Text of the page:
Lying in bed I often get bad cramps in my calf muscles and instep. Why is this, and why do some people seem more susceptible to cramps than others?
Peter Carter, Solihull
The cause of cramps is still not fully understood, but it is known that dehydration can provoke muscle spasms. It is easy to become dehydrated without realising it, since you only feel thirsty once you are already two per cent dehydrated. Check that your urine is pale, an indicator that you are taking in enough fluid, and drink before you feel thirsty. Other causes can be minor muscle injuries or impaired circulation; the result of tight socks, a cold or other infection. Most people know to stretch out a cramped muscle to relieve the pain and spasm. Quinine sulphate is an effective treatment for night cramps, but it is better to avoid all possible precipitating factors before resorting to regular medication.
My village cricket team has some good players, but we're a bit of a rabble when it comes to fielding. What can we do to improve?
Peter Milton, Somerset
Fielding is an aspect of the game too often underrated and underpracticed. All-round fitness is obviously important, but so is warming up and warming down; suddenly having to run at full gallop after standing around can lead to pulled muscles. Having the entire team on the outfield 10 minutes before the start, throwing the ball to each other at various heights and speeds, is a good discipline to get into, as is practising getting down to the ball with the body behind it when ground-fielding. When catching, always get two hands to the ball where possible; and in the deep, if in doubt "under-read" the ball – it's always easier to adjust by going forwards than by back-pedalling.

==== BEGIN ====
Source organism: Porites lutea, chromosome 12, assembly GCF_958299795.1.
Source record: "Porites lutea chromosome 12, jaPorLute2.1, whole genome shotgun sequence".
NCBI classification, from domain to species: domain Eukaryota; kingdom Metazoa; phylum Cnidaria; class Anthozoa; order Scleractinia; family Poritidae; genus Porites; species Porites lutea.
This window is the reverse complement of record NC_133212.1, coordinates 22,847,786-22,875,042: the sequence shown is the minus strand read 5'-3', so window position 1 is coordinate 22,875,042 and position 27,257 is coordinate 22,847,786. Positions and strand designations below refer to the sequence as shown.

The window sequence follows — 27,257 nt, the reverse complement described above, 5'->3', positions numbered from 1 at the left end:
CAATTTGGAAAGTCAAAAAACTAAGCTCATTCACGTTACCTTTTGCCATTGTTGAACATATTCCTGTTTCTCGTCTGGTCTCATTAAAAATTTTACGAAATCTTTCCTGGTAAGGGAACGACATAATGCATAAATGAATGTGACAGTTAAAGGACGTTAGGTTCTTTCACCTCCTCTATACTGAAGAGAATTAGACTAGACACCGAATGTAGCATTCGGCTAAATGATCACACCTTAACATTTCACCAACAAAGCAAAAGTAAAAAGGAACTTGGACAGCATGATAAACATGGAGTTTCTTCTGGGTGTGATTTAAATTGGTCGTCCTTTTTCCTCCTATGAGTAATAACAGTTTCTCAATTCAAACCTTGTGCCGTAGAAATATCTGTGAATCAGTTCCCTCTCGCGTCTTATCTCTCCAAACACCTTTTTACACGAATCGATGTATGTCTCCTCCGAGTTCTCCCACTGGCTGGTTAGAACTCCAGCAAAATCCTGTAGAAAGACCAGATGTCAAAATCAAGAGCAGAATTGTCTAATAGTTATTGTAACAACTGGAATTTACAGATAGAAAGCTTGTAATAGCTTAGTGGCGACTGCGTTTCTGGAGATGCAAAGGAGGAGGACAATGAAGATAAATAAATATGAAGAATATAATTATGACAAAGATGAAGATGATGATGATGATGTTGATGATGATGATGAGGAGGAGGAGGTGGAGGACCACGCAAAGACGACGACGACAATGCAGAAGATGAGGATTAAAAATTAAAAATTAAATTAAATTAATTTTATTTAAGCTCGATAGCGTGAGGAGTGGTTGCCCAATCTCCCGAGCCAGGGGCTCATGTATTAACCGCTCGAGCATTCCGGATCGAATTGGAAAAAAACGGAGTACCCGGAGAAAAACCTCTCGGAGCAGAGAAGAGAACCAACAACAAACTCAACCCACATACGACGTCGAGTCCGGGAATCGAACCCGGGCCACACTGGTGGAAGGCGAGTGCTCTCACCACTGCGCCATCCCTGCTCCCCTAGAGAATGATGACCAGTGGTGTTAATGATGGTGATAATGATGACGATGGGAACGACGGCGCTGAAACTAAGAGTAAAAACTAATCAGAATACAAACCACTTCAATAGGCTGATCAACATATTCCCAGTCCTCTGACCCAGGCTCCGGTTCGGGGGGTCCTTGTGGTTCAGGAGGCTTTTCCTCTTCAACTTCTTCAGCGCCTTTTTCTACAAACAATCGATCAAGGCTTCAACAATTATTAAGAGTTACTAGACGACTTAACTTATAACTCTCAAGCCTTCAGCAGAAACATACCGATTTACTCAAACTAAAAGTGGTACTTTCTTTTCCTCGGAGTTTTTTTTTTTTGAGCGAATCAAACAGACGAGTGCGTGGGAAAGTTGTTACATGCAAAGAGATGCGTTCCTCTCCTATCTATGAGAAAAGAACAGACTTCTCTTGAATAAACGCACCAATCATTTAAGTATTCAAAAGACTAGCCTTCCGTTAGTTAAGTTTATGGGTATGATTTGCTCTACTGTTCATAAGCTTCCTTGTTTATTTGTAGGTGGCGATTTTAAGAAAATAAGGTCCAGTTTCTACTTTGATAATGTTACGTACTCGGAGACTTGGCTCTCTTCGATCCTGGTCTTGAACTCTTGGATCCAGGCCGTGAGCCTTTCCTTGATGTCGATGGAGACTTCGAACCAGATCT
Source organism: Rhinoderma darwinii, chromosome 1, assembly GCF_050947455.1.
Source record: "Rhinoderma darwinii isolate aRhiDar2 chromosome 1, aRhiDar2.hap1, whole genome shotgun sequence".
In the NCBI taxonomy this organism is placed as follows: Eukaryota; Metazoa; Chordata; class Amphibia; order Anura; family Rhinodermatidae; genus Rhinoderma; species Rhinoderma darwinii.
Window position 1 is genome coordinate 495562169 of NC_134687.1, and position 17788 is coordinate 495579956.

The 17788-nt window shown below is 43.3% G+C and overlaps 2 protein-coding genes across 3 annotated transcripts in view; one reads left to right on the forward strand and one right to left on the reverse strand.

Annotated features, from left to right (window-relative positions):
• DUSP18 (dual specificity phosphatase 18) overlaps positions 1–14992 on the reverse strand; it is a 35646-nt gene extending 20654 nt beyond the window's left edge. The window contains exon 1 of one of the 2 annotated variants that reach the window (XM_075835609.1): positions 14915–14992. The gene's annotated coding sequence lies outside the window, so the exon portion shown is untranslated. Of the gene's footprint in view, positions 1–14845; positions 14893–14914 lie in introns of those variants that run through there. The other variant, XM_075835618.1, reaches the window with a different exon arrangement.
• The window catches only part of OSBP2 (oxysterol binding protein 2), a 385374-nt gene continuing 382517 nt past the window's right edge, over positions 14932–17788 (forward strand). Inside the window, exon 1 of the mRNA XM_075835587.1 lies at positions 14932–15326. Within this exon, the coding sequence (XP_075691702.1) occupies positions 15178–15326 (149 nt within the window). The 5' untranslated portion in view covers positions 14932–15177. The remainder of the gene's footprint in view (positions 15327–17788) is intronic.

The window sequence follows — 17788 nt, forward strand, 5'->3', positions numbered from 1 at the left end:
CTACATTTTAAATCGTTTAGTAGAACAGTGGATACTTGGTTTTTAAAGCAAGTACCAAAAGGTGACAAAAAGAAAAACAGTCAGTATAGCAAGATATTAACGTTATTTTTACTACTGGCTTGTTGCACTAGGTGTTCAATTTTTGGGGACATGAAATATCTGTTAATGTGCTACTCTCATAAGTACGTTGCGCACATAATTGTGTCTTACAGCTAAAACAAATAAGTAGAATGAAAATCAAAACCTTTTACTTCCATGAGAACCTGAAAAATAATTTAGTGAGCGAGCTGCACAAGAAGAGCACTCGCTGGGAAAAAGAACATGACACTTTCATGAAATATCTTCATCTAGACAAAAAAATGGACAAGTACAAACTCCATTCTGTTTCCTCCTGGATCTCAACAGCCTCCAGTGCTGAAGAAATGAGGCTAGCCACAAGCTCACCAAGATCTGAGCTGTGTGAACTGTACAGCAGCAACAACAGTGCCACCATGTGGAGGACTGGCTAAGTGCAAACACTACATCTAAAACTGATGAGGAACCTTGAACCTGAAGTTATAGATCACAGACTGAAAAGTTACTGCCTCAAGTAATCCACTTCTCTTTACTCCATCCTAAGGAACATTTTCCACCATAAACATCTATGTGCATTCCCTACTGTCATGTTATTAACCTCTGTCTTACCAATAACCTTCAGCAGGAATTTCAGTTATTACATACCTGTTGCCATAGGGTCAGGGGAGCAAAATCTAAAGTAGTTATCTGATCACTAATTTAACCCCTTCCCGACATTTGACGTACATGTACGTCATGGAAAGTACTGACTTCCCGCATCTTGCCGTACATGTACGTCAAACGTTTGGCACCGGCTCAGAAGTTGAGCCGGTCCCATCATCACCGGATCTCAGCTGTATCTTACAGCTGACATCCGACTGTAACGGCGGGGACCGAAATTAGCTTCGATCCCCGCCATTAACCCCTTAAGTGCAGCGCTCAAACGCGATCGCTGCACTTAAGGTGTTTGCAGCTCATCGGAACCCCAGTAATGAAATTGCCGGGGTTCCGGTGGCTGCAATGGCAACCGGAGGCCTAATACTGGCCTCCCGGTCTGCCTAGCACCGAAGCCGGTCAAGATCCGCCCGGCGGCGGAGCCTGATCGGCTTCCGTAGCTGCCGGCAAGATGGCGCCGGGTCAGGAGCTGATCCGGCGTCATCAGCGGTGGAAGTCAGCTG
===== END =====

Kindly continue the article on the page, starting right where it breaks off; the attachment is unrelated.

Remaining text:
I often swim several laps of crawl and then a lap of breaststroke as a resting stroke, but I've heard it's bad for your joints to change stroke. Is this true?
Felicity Lewis, by e-mail
First of all, it is worth remembering that swimming is an extremely safe sport, with only 0.4 injuries per 1,000 hours. This compares to four per 1,000 in football and one per 1,000 in rugby. In general, cross-training helps to reduce injuries, and there is no evidence that changing stroke causes damage. Swimmers do get overuse injuries, though, especially around the shoulder, and there is an injury called "breaststroker's knee", a strain of the ligament on the inside of the knee. So build up the volume and intensity of training sensibly and carefully. Within this framework, switching between different strokes offers variety that may actively encourage you to keep swimming.
Richard Budgett, medical director of the British Olympic Association, led this week's panel of experts
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